Bigredcoat

Videogames, politics, science, all the important things in life.

Good Willl Hurting

Posted by nfinit on October 26, 2009

No one likes being told something is happening “for their own good”.

It’s condescending.  It’s patronizing.  The implication is that the person being spoken to is incapable of making their own decisions.  Usually these words are uttered right before medical personnel are about to perform an outstandingly painful procedure upon your person.  In most other cases, it’s complete bullshit.  In any event, the words “it’s for your own good” never  results in something good happening to the person being spoken to.
Yet this is exactly what Infinity Ward’s Community Relations Manager Robert Bowling has been tasked to tell PC gamers.  The removal of dedicated servers in favor of Infinity Ward’s closed, console-like system is for their own good.  Finding servers, the PC community has been asked to believe, is hard.
Now gamers aren’t, as a rule, naive.  Our hobby demands building an intimate relationship with psychotic multi billion dollar corporations; we know when we’re about to get fucked.  If Infinity Ward had just said “hey, piracy sucks and if you want us to keep PC games this is the way it’s gotta be” then people would probably be more willing to give Infinity Ward the benefit of the doubt.  No one’s going to argue in favor of piracy  But they didn’t do that.  We were told, in essence, “finding servers is unfair for some and whatnot”

Which, okay– they have a point.  It’s discouraging to open up a server list and be presented with a litany of server types and hosts without any way of knowing the quality of servers or who they’re playing against.  But is shutting down public servers the answer?  Is there any intrinsic reason why the operation of private servers owned and operated by Infinity Ward would require the shutdown of public servers?  If the public found Infinity Ward’s system compelling and easy to use, wouldn’t they migrate over there anyway?  Then you could take those numbers and point to them to use as an excuse to shut down public servers for Call of Duty 7: Modern Warfare 2 Part 2.

And who knows, maybe Infinity Ward is telling the truth.  Maybe their intentions are entirely altruistic and not related to a to sell PC gamers downloadable content or to facilitate moving gamers over to the next CoD game by shutting down Modern Warfare 2 servers.  Maybe we should be taking their issues at face value, no matter how flimsy their rationale may sound  Problem is, Infinity Ward is owned by this guy:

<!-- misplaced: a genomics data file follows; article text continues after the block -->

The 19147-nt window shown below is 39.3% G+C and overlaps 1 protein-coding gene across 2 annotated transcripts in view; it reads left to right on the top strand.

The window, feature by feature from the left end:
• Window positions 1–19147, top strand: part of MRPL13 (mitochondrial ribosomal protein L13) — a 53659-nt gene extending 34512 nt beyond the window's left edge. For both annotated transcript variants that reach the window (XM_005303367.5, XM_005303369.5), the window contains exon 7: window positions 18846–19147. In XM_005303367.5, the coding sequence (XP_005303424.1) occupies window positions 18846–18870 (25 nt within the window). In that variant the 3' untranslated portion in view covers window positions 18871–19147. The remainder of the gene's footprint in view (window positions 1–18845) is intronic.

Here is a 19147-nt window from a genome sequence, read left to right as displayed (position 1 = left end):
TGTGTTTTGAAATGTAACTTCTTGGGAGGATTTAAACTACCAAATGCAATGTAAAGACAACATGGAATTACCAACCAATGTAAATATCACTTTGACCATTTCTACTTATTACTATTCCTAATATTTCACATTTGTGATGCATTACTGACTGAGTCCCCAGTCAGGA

No one trusts Bobby Kotik, not even his own employees, and as a result no one trusts anything that comes out of his properties.  He’s on the record as saying he wishes to make game development as joyless as prospect as possible, that he’s focused on The Bottom Line above all other concerns, that games are actually over-valued.  The fact that Activision is selling Tony Hawk: Ride, Band Hero, Guitar Hero V and DJ Hero– all $120+ packages– this holiday season only serves to enforce this message among gamers.  And let’s not forget that Infinity Ward is asking PC gamers to pay the $10 HD console tax that cropped up with the Xbox 360.  Not only are PC gamers being told to make do with fewer options, they’re being asked to pay sixty bucks for the privilege of doing so.

My question is, now that we know Infinity Ward is not immune to Activision corporate meddling, where does this leave Blizzard?  Yeah, World of Warcraft is a money cow.  So is/was Call of Duty.  If Infnity Ward isn’t sacrosanct within the halls of Activision, neither is Blizzard.  We already know Starcraft is being sold in a three-box set, the full game will cost you between $150-180, depending on if Activision can get the console tax to stick to PC releases (and Activision being Activision, you know they will).  This is very much in line with the Guitar Hero model.  Also, Blizzard has been willing to sell services on WoW Blizzard has previously been skittish about implementing, services such as cross-server character transfers and faction switches.  Before we thought this was just Blizzard testing their market but now you have to wonder.  More importantly, you have to wonder where it stops.

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